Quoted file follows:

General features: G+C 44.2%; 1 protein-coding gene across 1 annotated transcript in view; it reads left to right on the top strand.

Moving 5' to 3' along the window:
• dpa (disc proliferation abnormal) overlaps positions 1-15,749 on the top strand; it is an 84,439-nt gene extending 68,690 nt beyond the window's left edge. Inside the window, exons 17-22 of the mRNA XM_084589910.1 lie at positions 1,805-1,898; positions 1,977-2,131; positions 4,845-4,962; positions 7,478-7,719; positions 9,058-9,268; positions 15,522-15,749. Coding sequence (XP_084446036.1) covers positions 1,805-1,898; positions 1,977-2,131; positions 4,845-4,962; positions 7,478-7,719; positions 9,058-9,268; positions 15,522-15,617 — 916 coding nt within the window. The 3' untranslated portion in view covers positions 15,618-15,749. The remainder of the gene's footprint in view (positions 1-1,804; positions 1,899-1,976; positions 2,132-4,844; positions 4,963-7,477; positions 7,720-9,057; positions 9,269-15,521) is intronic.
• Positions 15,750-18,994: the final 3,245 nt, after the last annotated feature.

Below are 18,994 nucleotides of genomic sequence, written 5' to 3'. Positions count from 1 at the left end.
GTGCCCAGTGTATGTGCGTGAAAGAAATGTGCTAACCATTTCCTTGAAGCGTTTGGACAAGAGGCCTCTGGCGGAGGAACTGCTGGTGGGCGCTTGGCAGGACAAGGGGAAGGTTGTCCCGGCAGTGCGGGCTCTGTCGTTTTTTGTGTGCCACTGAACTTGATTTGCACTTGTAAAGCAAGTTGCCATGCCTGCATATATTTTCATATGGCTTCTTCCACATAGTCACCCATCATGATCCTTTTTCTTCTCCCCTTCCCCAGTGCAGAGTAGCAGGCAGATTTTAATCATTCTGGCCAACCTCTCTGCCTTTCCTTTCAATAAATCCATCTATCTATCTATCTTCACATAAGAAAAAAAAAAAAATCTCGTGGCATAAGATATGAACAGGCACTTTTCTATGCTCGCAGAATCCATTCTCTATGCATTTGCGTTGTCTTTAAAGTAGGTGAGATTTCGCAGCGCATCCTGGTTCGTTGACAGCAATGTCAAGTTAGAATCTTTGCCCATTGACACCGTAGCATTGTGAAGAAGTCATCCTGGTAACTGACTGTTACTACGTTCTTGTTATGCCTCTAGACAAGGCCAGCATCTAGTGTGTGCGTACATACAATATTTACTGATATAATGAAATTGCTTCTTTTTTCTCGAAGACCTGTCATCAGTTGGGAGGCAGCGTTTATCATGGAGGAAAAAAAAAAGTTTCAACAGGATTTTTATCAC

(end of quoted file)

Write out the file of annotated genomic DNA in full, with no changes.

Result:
General features: G+C 44.2%; 1 protein-coding gene across 1 annotated transcript in view; it reads left to right on the top strand.

Moving 5' to 3' along the window:
• dpa (disc proliferation abnormal) overlaps positions 1-15,749 on the top strand; it is an 84,439-nt gene extending 68,690 nt beyond the window's left edge. Inside the window, exons 17-22 of the mRNA XM_084589910.1 lie at positions 1,805-1,898; positions 1,977-2,131; positions 4,845-4,962; positions 7,478-7,719; positions 9,058-9,268; positions 15,522-15,749. Coding sequence (XP_084446036.1) covers positions 1,805-1,898; positions 1,977-2,131; positions 4,845-4,962; positions 7,478-7,719; positions 9,058-9,268; positions 15,522-15,617 — 916 coding nt within the window. The 3' untranslated portion in view covers positions 15,618-15,749. The remainder of the gene's footprint in view (positions 1-1,804; positions 1,899-1,976; positions 2,132-4,844; positions 4,963-7,477; positions 7,720-9,057; positions 9,269-15,521) is intronic.
• Positions 15,750-18,994: the final 3,245 nt, after the last annotated feature.

Below are 18,994 nucleotides of genomic sequence, written 5' to 3'. Positions count from 1 at the left end.
GTGCCCAGTGTATGTGCGTGAAAGAAATGTGCTAACCATTTCCTTGAAGCGTTTGGACAAGAGGCCTCTGGCGGAGGAACTGCTGGTGGGCGCTTGGCAGGACAAGGGGAAGGTTGTCCCGGCAGTGCGGGCTCTGTCGTTTTTTGTGTGCCACTGAACTTGATTTGCACTTGTAAAGCAAGTTGCCATGCCTGCATATATTTTCATATGGCTTCTTCCACATAGTCACCCATCATGATCCTTTTTCTTCTCCCCTTCCCCAGTGCAGAGTAGCAGGCAGATTTTAATCATTCTGGCCAACCTCTCTGCCTTTCCTTTCAATAAATCCATCTATCTATCTATCTTCACATAAGAAAAAAAAAAAAATCTCGTGGCATAAGATATGAACAGGCACTTTTCTATGCTCGCAGAATCCATTCTCTATGCATTTGCGTTGTCTTTAAAGTAGGTGAGATTTCGCAGCGCATCCTGGTTCGTTGACAGCAATGTCAAGTTAGAATCTTTGCCCATTGACACCGTAGCATTGTGAAGAAGTCATCCTGGTAACTGACTGTTACTACGTTCTTGTTATGCCTCTAGACAAGGCCAGCATCTAGTGTGTGCGTACATACAATATTTACTGATATAATGAAATTGCTTCTTTTTTCTCGAAGACCTGTCATCAGTTGGGAGGCAGCGTTTATCATGGAGGAAAAAAAAAAGTTTCAACAGGATTTTTATCAC